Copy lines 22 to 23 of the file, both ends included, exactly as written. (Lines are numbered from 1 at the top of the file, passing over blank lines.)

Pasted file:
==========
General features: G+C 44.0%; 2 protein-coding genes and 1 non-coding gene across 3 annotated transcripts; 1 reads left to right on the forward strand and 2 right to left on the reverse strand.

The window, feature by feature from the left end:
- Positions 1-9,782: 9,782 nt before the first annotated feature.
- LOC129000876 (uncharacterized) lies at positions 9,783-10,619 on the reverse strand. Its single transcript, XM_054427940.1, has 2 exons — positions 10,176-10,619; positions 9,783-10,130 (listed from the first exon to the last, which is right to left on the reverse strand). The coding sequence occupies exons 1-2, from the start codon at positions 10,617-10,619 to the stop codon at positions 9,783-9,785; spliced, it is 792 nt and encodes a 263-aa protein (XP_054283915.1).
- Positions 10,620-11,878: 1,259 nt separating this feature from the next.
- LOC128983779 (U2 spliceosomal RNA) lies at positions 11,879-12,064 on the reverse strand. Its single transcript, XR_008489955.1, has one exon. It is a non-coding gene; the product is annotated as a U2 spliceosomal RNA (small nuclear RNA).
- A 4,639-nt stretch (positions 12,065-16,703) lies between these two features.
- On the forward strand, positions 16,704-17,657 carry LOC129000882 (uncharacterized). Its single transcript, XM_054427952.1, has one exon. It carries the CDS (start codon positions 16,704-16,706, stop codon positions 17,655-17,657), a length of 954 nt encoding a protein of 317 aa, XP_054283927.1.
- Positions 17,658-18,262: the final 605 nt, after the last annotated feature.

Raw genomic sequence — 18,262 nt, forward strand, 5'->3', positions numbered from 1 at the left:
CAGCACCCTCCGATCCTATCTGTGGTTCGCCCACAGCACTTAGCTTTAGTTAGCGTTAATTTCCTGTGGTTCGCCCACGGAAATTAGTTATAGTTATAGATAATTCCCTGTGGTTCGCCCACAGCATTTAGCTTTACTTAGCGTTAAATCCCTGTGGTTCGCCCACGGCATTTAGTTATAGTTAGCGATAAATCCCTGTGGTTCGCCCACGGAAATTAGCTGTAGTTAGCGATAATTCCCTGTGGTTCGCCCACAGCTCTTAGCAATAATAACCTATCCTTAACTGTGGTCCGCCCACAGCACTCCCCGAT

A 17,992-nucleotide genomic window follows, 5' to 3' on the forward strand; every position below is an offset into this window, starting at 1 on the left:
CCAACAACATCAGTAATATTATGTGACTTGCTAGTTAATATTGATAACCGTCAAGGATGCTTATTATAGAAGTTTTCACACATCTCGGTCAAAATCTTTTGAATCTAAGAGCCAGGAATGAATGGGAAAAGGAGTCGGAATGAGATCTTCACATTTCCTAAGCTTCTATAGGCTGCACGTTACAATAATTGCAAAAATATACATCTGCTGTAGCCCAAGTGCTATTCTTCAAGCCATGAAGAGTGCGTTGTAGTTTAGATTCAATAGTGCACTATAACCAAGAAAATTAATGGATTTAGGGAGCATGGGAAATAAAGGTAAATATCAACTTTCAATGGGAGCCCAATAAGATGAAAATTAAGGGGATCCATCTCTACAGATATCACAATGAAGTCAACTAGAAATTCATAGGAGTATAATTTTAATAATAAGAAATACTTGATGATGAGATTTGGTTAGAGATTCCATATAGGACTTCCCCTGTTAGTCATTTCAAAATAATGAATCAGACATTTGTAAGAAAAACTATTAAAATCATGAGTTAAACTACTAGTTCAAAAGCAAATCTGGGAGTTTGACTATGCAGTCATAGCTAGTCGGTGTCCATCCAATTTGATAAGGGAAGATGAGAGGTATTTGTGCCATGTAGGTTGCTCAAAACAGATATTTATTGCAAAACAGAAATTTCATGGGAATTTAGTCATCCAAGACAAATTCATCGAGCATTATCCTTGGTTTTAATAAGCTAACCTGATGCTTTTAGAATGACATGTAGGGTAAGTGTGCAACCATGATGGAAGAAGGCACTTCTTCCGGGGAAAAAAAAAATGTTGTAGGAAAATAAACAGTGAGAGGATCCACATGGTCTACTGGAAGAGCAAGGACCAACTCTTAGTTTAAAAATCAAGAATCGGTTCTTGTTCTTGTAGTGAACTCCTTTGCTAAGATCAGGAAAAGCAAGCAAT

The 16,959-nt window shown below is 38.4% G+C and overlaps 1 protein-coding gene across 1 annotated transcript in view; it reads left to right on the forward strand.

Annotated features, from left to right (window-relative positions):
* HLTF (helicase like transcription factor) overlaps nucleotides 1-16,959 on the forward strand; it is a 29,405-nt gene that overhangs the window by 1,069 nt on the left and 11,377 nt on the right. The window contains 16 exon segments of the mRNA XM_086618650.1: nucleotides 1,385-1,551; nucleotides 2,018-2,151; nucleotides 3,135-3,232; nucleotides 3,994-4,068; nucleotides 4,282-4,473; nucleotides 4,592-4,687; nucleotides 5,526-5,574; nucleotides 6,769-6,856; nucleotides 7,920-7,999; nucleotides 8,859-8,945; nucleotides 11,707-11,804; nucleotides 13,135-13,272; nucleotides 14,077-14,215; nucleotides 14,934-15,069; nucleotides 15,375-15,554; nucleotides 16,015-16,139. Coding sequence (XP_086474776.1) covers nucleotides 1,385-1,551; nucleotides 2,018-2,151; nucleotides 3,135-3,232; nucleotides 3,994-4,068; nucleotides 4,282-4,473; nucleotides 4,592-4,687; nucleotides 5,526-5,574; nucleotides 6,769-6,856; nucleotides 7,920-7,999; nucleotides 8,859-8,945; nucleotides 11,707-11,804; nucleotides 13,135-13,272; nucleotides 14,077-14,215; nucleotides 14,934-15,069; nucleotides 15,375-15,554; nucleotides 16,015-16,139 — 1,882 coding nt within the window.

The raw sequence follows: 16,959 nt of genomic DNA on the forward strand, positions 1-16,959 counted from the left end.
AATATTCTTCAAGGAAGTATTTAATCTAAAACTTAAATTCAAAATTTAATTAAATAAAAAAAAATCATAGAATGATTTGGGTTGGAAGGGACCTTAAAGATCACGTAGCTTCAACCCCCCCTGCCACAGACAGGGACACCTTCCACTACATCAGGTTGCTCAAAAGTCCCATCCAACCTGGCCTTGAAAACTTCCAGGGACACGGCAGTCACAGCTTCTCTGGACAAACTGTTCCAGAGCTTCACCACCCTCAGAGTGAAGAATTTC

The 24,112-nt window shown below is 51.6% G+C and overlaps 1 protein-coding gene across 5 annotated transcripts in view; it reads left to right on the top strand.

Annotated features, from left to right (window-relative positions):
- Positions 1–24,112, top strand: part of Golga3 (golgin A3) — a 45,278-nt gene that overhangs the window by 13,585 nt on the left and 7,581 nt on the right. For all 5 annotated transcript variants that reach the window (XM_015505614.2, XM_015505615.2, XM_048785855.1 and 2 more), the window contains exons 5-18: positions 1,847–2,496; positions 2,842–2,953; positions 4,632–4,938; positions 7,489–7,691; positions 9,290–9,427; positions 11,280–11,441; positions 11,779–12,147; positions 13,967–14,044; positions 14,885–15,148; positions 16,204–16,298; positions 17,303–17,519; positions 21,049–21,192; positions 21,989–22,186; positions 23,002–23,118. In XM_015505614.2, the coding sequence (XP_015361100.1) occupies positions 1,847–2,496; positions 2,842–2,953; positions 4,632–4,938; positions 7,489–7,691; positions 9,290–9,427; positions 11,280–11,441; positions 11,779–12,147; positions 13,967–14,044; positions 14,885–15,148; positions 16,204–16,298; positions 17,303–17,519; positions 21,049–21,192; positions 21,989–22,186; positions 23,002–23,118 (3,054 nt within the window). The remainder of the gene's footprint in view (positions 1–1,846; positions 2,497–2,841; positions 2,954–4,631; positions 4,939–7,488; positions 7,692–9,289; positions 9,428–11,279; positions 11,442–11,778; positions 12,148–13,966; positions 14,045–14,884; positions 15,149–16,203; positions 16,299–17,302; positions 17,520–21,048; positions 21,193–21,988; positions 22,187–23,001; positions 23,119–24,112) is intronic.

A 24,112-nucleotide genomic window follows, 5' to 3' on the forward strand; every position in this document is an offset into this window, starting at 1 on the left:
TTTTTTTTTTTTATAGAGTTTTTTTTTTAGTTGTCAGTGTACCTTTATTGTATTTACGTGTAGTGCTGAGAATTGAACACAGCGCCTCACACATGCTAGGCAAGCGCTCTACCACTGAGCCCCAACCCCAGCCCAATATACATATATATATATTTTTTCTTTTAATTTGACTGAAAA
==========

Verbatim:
A 24,112-nucleotide genomic window follows, 5' to 3' on the forward strand; every position in this document is an offset into this window, starting at 1 on the left:
TTTTTTTTTTTTATAGAGTTTTTTTTTTAGTTGTCAGTGTACCTTTATTGTATTTACGTGTAGTGCTGAGAATTGAACACAGCGCCTCACACATGCTAGGCAAGCGCTCTACCACTGAGCCCCAACCCCAGCCCAATATACATATATATATATTTTTTCTTTTAATTTGACTGAAAA